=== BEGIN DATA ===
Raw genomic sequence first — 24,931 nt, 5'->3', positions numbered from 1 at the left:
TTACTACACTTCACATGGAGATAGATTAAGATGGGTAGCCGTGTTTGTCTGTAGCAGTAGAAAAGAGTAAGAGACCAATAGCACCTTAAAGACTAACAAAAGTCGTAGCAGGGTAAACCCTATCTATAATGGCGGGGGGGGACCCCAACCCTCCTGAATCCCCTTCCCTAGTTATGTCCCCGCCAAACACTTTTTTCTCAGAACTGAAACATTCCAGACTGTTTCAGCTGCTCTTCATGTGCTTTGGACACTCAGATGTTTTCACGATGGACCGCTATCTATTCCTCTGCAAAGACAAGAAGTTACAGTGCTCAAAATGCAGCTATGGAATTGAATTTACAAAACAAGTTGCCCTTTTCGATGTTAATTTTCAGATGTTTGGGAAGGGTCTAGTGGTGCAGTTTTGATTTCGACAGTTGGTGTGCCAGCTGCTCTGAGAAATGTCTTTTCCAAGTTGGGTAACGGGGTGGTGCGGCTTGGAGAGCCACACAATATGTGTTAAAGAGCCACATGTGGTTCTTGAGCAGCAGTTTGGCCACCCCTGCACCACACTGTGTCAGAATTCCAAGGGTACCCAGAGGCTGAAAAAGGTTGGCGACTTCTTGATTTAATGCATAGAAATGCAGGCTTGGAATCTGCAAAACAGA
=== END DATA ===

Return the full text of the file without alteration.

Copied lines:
Raw genomic sequence first — 24,931 nt, 5'->3', positions numbered from 1 at the left:
TTACTACACTTCACATGGAGATAGATTAAGATGGGTAGCCGTGTTTGTCTGTAGCAGTAGAAAAGAGTAAGAGACCAATAGCACCTTAAAGACTAACAAAAGTCGTAGCAGGGTAAACCCTATCTATAATGGCGGGGGGGGACCCCAACCCTCCTGAATCCCCTTCCCTAGTTATGTCCCCGCCAAACACTTTTTTCTCAGAACTGAAACATTCCAGACTGTTTCAGCTGCTCTTCATGTGCTTTGGACACTCAGATGTTTTCACGATGGACCGCTATCTATTCCTCTGCAAAGACAAGAAGTTACAGTGCTCAAAATGCAGCTATGGAATTGAATTTACAAAACAAGTTGCCCTTTTCGATGTTAATTTTCAGATGTTTGGGAAGGGTCTAGTGGTGCAGTTTTGATTTCGACAGTTGGTGTGCCAGCTGCTCTGAGAAATGTCTTTTCCAAGTTGGGTAACGGGGTGGTGCGGCTTGGAGAGCCACACAATATGTGTTAAAGAGCCACATGTGGTTCTTGAGCAGCAGTTTGGCCACCCCTGCACCACACTGTGTCAGAATTCCAAGGGTACCCAGAGGCTGAAAAAGGTTGGCGACTTCTTGATTTAATGCATAGAAATGCAGGCTTGGAATCTGCAAAACAGA